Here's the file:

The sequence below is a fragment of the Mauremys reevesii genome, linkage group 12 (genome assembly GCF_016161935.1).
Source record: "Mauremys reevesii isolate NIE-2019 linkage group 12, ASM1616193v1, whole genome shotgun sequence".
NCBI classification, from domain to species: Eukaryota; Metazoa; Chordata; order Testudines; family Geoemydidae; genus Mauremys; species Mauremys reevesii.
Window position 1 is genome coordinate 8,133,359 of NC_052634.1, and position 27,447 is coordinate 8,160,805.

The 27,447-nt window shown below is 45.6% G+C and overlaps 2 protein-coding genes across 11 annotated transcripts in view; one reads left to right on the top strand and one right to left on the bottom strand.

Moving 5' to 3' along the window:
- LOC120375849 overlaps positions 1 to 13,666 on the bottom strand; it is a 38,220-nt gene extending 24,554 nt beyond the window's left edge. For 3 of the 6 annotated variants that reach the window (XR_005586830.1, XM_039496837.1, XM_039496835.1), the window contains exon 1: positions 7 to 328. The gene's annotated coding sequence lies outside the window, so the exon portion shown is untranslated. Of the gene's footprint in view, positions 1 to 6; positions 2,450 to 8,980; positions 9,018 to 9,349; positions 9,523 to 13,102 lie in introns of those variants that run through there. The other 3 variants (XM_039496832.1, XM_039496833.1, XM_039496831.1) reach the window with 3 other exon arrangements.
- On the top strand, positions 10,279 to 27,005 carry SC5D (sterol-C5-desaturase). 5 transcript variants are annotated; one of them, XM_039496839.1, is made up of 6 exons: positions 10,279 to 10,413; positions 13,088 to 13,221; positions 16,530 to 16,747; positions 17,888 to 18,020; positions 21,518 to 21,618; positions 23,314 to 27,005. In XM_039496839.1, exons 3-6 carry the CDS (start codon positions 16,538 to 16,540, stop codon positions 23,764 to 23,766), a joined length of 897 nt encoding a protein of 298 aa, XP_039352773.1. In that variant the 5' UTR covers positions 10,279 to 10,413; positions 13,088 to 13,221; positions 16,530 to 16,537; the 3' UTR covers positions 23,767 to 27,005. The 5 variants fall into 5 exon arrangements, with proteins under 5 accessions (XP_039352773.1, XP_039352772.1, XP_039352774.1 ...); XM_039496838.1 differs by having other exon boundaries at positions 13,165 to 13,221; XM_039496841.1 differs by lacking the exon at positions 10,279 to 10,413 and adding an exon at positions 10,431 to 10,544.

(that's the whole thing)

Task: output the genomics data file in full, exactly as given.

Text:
The sequence below is a fragment of the Mauremys reevesii genome, linkage group 12 (genome assembly GCF_016161935.1).
Source record: "Mauremys reevesii isolate NIE-2019 linkage group 12, ASM1616193v1, whole genome shotgun sequence".
NCBI classification, from domain to species: Eukaryota; Metazoa; Chordata; order Testudines; family Geoemydidae; genus Mauremys; species Mauremys reevesii.
Window position 1 is genome coordinate 8,133,359 of NC_052634.1, and position 27,447 is coordinate 8,160,805.

The 27,447-nt window shown below is 45.6% G+C and overlaps 2 protein-coding genes across 11 annotated transcripts in view; one reads left to right on the top strand and one right to left on the bottom strand.

Moving 5' to 3' along the window:
- LOC120375849 overlaps positions 1 to 13,666 on the bottom strand; it is a 38,220-nt gene extending 24,554 nt beyond the window's left edge. For 3 of the 6 annotated variants that reach the window (XR_005586830.1, XM_039496837.1, XM_039496835.1), the window contains exon 1: positions 7 to 328. The gene's annotated coding sequence lies outside the window, so the exon portion shown is untranslated. Of the gene's footprint in view, positions 1 to 6; positions 2,450 to 8,980; positions 9,018 to 9,349; positions 9,523 to 13,102 lie in introns of those variants that run through there. The other 3 variants (XM_039496832.1, XM_039496833.1, XM_039496831.1) reach the window with 3 other exon arrangements.
- On the top strand, positions 10,279 to 27,005 carry SC5D (sterol-C5-desaturase). 5 transcript variants are annotated; one of them, XM_039496839.1, is made up of 6 exons: positions 10,279 to 10,413; positions 13,088 to 13,221; positions 16,530 to 16,747; positions 17,888 to 18,020; positions 21,518 to 21,618; positions 23,314 to 27,005. In XM_039496839.1, exons 3-6 carry the CDS (start codon positions 16,538 to 16,540, stop codon positions 23,764 to 23,766), a joined length of 897 nt encoding a protein of 298 aa, XP_039352773.1. In that variant the 5' UTR covers positions 10,279 to 10,413; positions 13,088 to 13,221; positions 16,530 to 16,537; the 3' UTR covers positions 23,767 to 27,005. The 5 variants fall into 5 exon arrangements, with proteins under 5 accessions (XP_039352773.1, XP_039352772.1, XP_039352774.1 ...); XM_039496838.1 differs by having other exon boundaries at positions 13,165 to 13,221; XM_039496841.1 differs by lacking the exon at positions 10,279 to 10,413 and adding an exon at positions 10,431 to 10,544.